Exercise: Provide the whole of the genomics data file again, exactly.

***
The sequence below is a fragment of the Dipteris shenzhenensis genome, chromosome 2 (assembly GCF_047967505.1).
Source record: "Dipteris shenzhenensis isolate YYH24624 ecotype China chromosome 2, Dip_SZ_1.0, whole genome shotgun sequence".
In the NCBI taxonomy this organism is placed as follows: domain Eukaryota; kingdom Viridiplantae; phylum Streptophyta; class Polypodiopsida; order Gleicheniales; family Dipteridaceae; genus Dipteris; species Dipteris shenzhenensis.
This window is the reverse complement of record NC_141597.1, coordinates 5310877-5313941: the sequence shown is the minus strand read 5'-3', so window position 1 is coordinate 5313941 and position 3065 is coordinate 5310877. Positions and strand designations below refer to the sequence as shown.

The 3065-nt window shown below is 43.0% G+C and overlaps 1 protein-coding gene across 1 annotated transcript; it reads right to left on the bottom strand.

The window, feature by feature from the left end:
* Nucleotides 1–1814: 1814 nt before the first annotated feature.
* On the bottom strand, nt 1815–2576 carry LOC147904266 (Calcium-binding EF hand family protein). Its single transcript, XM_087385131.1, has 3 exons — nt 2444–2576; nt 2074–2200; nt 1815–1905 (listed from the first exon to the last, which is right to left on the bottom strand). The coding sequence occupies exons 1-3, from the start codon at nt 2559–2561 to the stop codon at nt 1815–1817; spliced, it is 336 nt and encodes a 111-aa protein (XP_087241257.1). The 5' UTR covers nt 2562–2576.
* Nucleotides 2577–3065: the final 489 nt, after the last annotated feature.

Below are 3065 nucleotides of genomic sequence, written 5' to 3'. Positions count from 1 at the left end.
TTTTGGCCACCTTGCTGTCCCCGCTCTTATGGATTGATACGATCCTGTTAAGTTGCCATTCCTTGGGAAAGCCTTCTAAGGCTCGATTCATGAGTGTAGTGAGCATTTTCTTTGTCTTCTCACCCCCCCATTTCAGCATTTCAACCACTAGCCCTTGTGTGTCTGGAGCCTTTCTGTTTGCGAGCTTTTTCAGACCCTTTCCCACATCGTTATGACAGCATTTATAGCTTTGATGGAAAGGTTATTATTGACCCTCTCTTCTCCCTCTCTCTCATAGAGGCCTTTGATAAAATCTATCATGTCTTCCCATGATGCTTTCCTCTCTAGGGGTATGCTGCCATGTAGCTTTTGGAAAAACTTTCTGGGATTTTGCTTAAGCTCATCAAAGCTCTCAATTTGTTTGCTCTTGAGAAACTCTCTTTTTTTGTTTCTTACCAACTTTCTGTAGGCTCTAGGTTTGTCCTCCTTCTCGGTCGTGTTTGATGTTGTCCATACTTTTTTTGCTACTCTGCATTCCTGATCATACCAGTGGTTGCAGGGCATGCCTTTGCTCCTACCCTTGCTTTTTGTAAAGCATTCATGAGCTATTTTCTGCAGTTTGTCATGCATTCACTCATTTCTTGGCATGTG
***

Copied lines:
The sequence below is a fragment of the Dipteris shenzhenensis genome, chromosome 2 (assembly GCF_047967505.1).
Source record: "Dipteris shenzhenensis isolate YYH24624 ecotype China chromosome 2, Dip_SZ_1.0, whole genome shotgun sequence".
In the NCBI taxonomy this organism is placed as follows: domain Eukaryota; kingdom Viridiplantae; phylum Streptophyta; class Polypodiopsida; order Gleicheniales; family Dipteridaceae; genus Dipteris; species Dipteris shenzhenensis.
This window is the reverse complement of record NC_141597.1, coordinates 5310877-5313941: the sequence shown is the minus strand read 5'-3', so window position 1 is coordinate 5313941 and position 3065 is coordinate 5310877. Positions and strand designations below refer to the sequence as shown.

The 3065-nt window shown below is 43.0% G+C and overlaps 1 protein-coding gene across 1 annotated transcript; it reads right to left on the bottom strand.

The window, feature by feature from the left end:
* Nucleotides 1–1814: 1814 nt before the first annotated feature.
* On the bottom strand, nt 1815–2576 carry LOC147904266 (Calcium-binding EF hand family protein). Its single transcript, XM_087385131.1, has 3 exons — nt 2444–2576; nt 2074–2200; nt 1815–1905 (listed from the first exon to the last, which is right to left on the bottom strand). The coding sequence occupies exons 1-3, from the start codon at nt 2559–2561 to the stop codon at nt 1815–1817; spliced, it is 336 nt and encodes a 111-aa protein (XP_087241257.1). The 5' UTR covers nt 2562–2576.
* Nucleotides 2577–3065: the final 489 nt, after the last annotated feature.

Below are 3065 nucleotides of genomic sequence, written 5' to 3'. Positions count from 1 at the left end.
TTTTGGCCACCTTGCTGTCCCCGCTCTTATGGATTGATACGATCCTGTTAAGTTGCCATTCCTTGGGAAAGCCTTCTAAGGCTCGATTCATGAGTGTAGTGAGCATTTTCTTTGTCTTCTCACCCCCCCATTTCAGCATTTCAACCACTAGCCCTTGTGTGTCTGGAGCCTTTCTGTTTGCGAGCTTTTTCAGACCCTTTCCCACATCGTTATGACAGCATTTATAGCTTTGATGGAAAGGTTATTATTGACCCTCTCTTCTCCCTCTCTCTCATAGAGGCCTTTGATAAAATCTATCATGTCTTCCCATGATGCTTTCCTCTCTAGGGGTATGCTGCCATGTAGCTTTTGGAAAAACTTTCTGGGATTTTGCTTAAGCTCATCAAAGCTCTCAATTTGTTTGCTCTTGAGAAACTCTCTTTTTTTGTTTCTTACCAACTTTCTGTAGGCTCTAGGTTTGTCCTCCTTCTCGGTCGTGTTTGATGTTGTCCATACTTTTTTTGCTACTCTGCATTCCTGATCATACCAGTGGTTGCAGGGCATGCCTTTGCTCCTACCCTTGCTTTTTGTAAAGCATTCATGAGCTATTTTCTGCAGTTTGTCATGCATTCACTCATTTCTTGGCATGTG